Proposed § 1102.10 explains who may submit reports of harm in the public database. In brief, proposed § 1102.10(a) identifies those submitters specified in Section 6A(b)(1)(A) of the CPSA and discusses the categories that may fall within each of the identified groups. The list of persons under each group is not exclusive. Thus, for example, ‘consumers’ include not only users of consumer products, but also family members, relatives, parents, guardians, friends, and observers of a consumer product being used by another.

The proposal adds a category of ‘other’ to include those persons who may not clearly fit within the statutorily identified categories; for example, ‘other’ persons include, but are not limited to, attorneys, professional engineers, investigators, nongovernmental organizations, consumer advocates, consumer advocacy organizations, and trade associations.[7]

Proposed § 1102.10(d)(1) states that a description of a consumer product must include a word or phrase sufficient to distinguish a product identified in a report of harm as a consumer product or a component of a consumer product or some other word or phrase to show it is a consumer product or a product or substance regulated by the CPSC. Under proposed § 1102.10(d)(2), a report of harm must contain the identity of the manufacturer or private labeler for the report to be published.

In addition, proposed § 1102.10(d)(3) provides that a description of harm should include a narrative describing the harm or risk of harm. The proposal contains a nonexclusive list of examples of the types of harm that could be included. The proposal allows for a description to include a risk of harm where no actual harm occurred, although this section explains that information unrelated to bodily harm or a risk of bodily harm, such as information on cost or quality of a consumer product, will not satisfy the regulatory requirement for a description of harm.

‘Helpful’ Information

Importantly, information such as the date on which the harm occurred or manifested itself, the severity of any injury, or whether medical treatment was sought is identified as “helpful,” but not required, information to include in a description.[8]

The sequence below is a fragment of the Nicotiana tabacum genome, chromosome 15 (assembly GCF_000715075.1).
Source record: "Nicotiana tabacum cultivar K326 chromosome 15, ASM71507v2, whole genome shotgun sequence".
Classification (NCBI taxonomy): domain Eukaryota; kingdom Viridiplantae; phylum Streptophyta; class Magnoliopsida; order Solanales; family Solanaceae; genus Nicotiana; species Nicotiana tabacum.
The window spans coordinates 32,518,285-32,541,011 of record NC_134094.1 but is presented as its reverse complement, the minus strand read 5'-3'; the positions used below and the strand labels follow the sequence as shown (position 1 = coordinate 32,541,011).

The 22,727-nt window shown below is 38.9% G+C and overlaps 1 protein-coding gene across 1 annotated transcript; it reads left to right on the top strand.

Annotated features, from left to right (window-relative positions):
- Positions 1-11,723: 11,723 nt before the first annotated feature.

Under proposed § 1102.10(f), the information that will not be published in the database includes the name and contact information of the submitter of a report of harm; the victim’s name and contact information (if provided), photographs depicting a person or injury because of privacy concerns or because the CPSC has determined that they are not in the public interest; medical records without the consent of the person about whom such records pertain (or that person’s parent or guardian if the person is a minor); confidential information; materially inaccurate information; reports of harm retracted by submitters who indicate in writing to the CPSC that they supplied materially inaccurate information; and/or any other material submitted on or with a report of harm that the CPSC determines is not in the public interest to publish. This proposed section identifies the criteria and explains that the public interest determination will be based on the criteria relating to whether or not the information helps database users to identify a consumer product; identify the manufacturer or private labeler of a consumer product; understand the risk of harm related to the use of a consumer product; or understand the relationship between the submitter of a report of harm and the victim.

Procedural Requirements

The proposal explains what information in a report of harm will and will not be transmitted to a manufacturer or private labeler. As set forth in Section 6A(b)(2)(B) of the CPSA, the name and contact information of the submitter will not be transmitted to a manufacturer or private labeler unless the submitter of the report consents to transmit this information. The proposal incorporates the limitation in Section 6A on the use of submitter contact information by the manufacturer for any purpose other than verification of information contained in a report of harm.